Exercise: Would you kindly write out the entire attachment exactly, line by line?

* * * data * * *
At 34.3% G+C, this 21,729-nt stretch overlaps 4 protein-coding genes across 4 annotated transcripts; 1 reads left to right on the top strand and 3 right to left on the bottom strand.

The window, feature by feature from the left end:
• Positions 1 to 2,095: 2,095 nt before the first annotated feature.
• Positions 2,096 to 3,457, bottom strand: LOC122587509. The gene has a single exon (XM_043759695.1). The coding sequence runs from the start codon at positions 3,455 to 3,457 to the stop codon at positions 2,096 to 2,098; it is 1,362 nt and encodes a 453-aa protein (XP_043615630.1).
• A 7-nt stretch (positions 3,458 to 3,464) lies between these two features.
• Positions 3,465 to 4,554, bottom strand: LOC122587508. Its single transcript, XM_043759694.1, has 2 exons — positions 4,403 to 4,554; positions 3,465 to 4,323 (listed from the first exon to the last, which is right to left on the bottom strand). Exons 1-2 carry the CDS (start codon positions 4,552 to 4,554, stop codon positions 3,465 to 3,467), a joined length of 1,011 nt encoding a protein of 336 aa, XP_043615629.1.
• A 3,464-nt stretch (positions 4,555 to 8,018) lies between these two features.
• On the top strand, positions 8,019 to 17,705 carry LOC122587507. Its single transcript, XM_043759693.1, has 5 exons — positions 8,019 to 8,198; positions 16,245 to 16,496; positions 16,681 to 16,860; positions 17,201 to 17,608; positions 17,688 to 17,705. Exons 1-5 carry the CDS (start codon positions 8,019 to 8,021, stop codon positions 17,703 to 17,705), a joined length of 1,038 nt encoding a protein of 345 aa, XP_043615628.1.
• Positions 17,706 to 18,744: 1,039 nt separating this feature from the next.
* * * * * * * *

At 34.3% G+C, this 21,729-nt stretch overlaps 4 protein-coding genes across 4 annotated transcripts; 1 reads left to right on the top strand and 3 right to left on the bottom strand.

The window, feature by feature from the left end:
• Positions 1 to 2,095: 2,095 nt before the first annotated feature.
• Positions 2,096 to 3,457, bottom strand: LOC122587509. The gene has a single exon (XM_043759695.1). The coding sequence runs from the start codon at positions 3,455 to 3,457 to the stop codon at positions 2,096 to 2,098; it is 1,362 nt and encodes a 453-aa protein (XP_043615630.1).
• A 7-nt stretch (positions 3,458 to 3,464) lies between these two features.
• Positions 3,465 to 4,554, bottom strand: LOC122587508. Its single transcript, XM_043759694.1, has 2 exons — positions 4,403 to 4,554; positions 3,465 to 4,323 (listed from the first exon to the last, which is right to left on the bottom strand). Exons 1-2 carry the CDS (start codon positions 4,552 to 4,554, stop codon positions 3,465 to 3,467), a joined length of 1,011 nt encoding a protein of 336 aa, XP_043615629.1.
• A 3,464-nt stretch (positions 4,555 to 8,018) lies between these two features.
• On the top strand, positions 8,019 to 17,705 carry LOC122587507. Its single transcript, XM_043759693.1, has 5 exons — positions 8,019 to 8,198; positions 16,245 to 16,496; positions 16,681 to 16,860; positions 17,201 to 17,608; positions 17,688 to 17,705. Exons 1-5 carry the CDS (start codon positions 8,019 to 8,021, stop codon positions 17,703 to 17,705), a joined length of 1,038 nt encoding a protein of 345 aa, XP_043615628.1.
• Positions 17,706 to 18,744: 1,039 nt separating this feature from the next.